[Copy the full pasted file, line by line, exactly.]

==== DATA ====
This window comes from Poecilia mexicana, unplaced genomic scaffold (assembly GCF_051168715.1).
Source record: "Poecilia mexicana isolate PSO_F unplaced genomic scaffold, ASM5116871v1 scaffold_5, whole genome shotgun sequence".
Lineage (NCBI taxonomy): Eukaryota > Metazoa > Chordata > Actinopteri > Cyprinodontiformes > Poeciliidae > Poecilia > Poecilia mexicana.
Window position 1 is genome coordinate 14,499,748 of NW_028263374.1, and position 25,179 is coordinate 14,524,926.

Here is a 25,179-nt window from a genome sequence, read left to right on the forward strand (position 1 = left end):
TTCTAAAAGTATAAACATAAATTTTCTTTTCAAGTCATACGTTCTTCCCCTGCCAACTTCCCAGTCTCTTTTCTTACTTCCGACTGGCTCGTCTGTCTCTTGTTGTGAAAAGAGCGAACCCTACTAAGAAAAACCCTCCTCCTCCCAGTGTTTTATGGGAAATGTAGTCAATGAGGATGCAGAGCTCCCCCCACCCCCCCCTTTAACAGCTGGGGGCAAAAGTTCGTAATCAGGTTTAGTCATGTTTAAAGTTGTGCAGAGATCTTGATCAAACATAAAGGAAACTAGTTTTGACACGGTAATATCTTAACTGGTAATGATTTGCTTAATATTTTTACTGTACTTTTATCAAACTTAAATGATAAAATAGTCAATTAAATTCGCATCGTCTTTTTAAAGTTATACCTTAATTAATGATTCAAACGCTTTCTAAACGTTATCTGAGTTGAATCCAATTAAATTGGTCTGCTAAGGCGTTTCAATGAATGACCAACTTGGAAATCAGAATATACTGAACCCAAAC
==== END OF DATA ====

This window comes from Poecilia mexicana, unplaced genomic scaffold (assembly GCF_051168715.1).
Source record: "Poecilia mexicana isolate PSO_F unplaced genomic scaffold, ASM5116871v1 scaffold_5, whole genome shotgun sequence".
Lineage (NCBI taxonomy): Eukaryota > Metazoa > Chordata > Actinopteri > Cyprinodontiformes > Poeciliidae > Poecilia > Poecilia mexicana.
Window position 1 is genome coordinate 14,499,748 of NW_028263374.1, and position 25,179 is coordinate 14,524,926.

Here is a 25,179-nt window from a genome sequence, read left to right on the forward strand (position 1 = left end):
TTCTAAAAGTATAAACATAAATTTTCTTTTCAAGTCATACGTTCTTCCCCTGCCAACTTCCCAGTCTCTTTTCTTACTTCCGACTGGCTCGTCTGTCTCTTGTTGTGAAAAGAGCGAACCCTACTAAGAAAAACCCTCCTCCTCCCAGTGTTTTATGGGAAATGTAGTCAATGAGGATGCAGAGCTCCCCCCACCCCCCCCTTTAACAGCTGGGGGCAAAAGTTCGTAATCAGGTTTAGTCATGTTTAAAGTTGTGCAGAGATCTTGATCAAACATAAAGGAAACTAGTTTTGACACGGTAATATCTTAACTGGTAATGATTTGCTTAATATTTTTACTGTACTTTTATCAAACTTAAATGATAAAATAGTCAATTAAATTCGCATCGTCTTTTTAAAGTTATACCTTAATTAATGATTCAAACGCTTTCTAAACGTTATCTGAGTTGAATCCAATTAAATTGGTCTGCTAAGGCGTTTCAATGAATGACCAACTTGGAAATCAGAATATACTGAACCCAAAC